Promotion of the thin ideal through media may occur in two ways. First, attractive images of successful, thin women are promoted as ideals to be imitated or copied. Second, images or characterizations of overweight and obese characters are stigmatized, further reinforcing the thin ideal. An analysis of television programs indicates that obese persons are under-represented, and thin persons are over-represented. In an early study, Kaufman analyzed body types from 10 television programs and found that overweight and obese characters represented 20% of all characters, while thin characters represented 38% of the sample (26). Similar patterns have emerged in more recent media. In a series of content analyses, Fouts and colleagues (25, 27, 28) examined positive and negative verbal commentary received by characters in prime-time television situation comedies. Fouts and Burggraf (25) found that female overweight characters are under-represented on television and that below-average weight female characters receive more positive comments from male characters than overweight female characters. In a follow-up study, Fouts and Burggraf (27) found, conversely, that the higher the weight of the female character, the more negative comments she received from male characters.

In addition, Fouts and Vaughan (28) found that although there was a higher prevalence of overweight among male characters than female characters, only 9% of males received negative comments from females regarding their weight. In addition to character dialogue, Fouts and Burggraf (27) found that audience laughter was significantly associated with men making negative comments about women's appearance, whereas Fouts and Vaughan (28) found no association between women's comments on men's appearance and audience laughter. Fouts and Vaughn (28) argued that popular prime-time programs reinforce discriminatory behavior against women based on weight and size, whereas heavy males receive little punishment or rejection, indicating a thin ideal double standard in popular media programs. More recently, Greenberg and colleagues examined 56 different television series from 1999 to 2000 (29). They found that thin women were over-represented (5% of women in American culture are underweight, although a third of television characters are underweight), while 24% of male characters and 13% of female characters were overweight or obese. Heavier characters were more likely to be in minor roles, were less likely to be involved in romantic relationships, had fewer positive interactions than thin characters, and were often the objects of humor (29).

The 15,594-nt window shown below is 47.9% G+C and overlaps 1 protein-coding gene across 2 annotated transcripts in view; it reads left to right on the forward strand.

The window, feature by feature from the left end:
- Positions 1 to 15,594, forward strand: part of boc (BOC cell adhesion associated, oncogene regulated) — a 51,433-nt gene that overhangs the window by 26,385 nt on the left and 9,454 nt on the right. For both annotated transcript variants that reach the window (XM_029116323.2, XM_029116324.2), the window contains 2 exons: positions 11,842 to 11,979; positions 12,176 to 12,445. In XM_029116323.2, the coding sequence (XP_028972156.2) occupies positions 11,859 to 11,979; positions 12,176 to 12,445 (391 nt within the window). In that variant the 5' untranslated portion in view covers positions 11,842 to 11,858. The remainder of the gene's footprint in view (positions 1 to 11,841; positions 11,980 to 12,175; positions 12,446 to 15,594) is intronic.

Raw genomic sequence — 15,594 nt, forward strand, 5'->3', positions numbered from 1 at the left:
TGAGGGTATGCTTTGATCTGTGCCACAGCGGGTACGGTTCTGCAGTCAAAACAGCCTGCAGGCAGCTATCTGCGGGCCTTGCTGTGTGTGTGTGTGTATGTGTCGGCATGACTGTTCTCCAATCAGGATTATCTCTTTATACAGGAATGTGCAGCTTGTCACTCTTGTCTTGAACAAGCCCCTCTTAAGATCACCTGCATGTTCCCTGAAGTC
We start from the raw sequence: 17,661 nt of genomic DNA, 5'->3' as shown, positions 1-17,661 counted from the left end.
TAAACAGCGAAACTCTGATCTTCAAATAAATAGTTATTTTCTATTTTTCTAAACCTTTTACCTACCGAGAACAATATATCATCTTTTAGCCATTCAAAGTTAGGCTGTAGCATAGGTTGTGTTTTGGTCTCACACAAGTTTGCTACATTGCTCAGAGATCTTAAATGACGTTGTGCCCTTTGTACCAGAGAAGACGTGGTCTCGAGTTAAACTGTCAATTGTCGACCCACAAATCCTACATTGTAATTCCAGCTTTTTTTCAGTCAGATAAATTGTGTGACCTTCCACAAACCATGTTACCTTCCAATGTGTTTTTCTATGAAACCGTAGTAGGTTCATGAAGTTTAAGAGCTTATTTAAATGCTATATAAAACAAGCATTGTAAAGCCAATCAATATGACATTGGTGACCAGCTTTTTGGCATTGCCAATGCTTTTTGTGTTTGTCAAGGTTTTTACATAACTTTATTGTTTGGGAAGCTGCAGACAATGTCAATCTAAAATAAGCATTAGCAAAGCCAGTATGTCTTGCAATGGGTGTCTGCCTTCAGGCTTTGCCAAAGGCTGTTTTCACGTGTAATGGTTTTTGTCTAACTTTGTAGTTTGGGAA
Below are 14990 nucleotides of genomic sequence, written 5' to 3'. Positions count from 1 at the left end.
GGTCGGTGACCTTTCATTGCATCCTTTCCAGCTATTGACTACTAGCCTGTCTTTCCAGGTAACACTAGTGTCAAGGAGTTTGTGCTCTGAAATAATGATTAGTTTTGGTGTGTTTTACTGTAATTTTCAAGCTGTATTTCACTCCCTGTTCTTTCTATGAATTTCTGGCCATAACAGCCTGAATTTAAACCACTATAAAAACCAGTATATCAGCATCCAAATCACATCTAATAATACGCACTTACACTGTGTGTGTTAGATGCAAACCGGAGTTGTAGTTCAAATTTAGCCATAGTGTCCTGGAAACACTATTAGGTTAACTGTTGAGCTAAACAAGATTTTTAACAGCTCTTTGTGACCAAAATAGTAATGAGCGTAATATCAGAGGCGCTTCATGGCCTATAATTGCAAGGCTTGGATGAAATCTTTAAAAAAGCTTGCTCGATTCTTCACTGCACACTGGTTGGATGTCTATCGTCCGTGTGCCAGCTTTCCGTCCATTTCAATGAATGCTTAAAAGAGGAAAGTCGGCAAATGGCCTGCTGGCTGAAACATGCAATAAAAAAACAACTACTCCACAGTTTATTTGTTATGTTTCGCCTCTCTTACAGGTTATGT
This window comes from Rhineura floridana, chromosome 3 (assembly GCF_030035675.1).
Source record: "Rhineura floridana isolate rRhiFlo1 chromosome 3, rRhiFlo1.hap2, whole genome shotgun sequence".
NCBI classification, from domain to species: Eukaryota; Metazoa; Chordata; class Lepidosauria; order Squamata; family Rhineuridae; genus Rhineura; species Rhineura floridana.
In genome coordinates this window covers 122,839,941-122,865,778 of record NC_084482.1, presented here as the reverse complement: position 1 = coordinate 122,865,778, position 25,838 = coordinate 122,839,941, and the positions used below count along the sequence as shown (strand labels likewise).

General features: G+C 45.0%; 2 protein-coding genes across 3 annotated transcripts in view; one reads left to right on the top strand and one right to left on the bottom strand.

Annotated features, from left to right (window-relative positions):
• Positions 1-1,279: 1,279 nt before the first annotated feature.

Fat stigmatization is present in children's media as well as adult media. In a content analysis of children's popular movies, the top selling 25 movies from Amazon.com's most popular titles list and the America Film Institute's Top Movies list were analyzed. Herbozo and colleagues (30) found that obesity was equated with negative traits (evil, unattractive, unfriendly, cruel) in 64% of the most popular children's videos. In 72% of the videos, characters with thin bodies had desirable traits, such as kindness or happiness.

Although fat stigmatization is associated with negative psychosocial consequences (1), with the exception of the few empirical analyses noted above, little quantitative work has focused on a specific content analysis of fat stigmatization in the media. The studies of Fouts, Kaufman, and Greenberg highlight the under-representation of obese persons and the nature of interactions for overweight characters. However, fat stigmatization commentary has not been analyzed, and a broad content analysis of movies and television programs designed to pinpoint fat stigmatization vignettes has not been undertaken.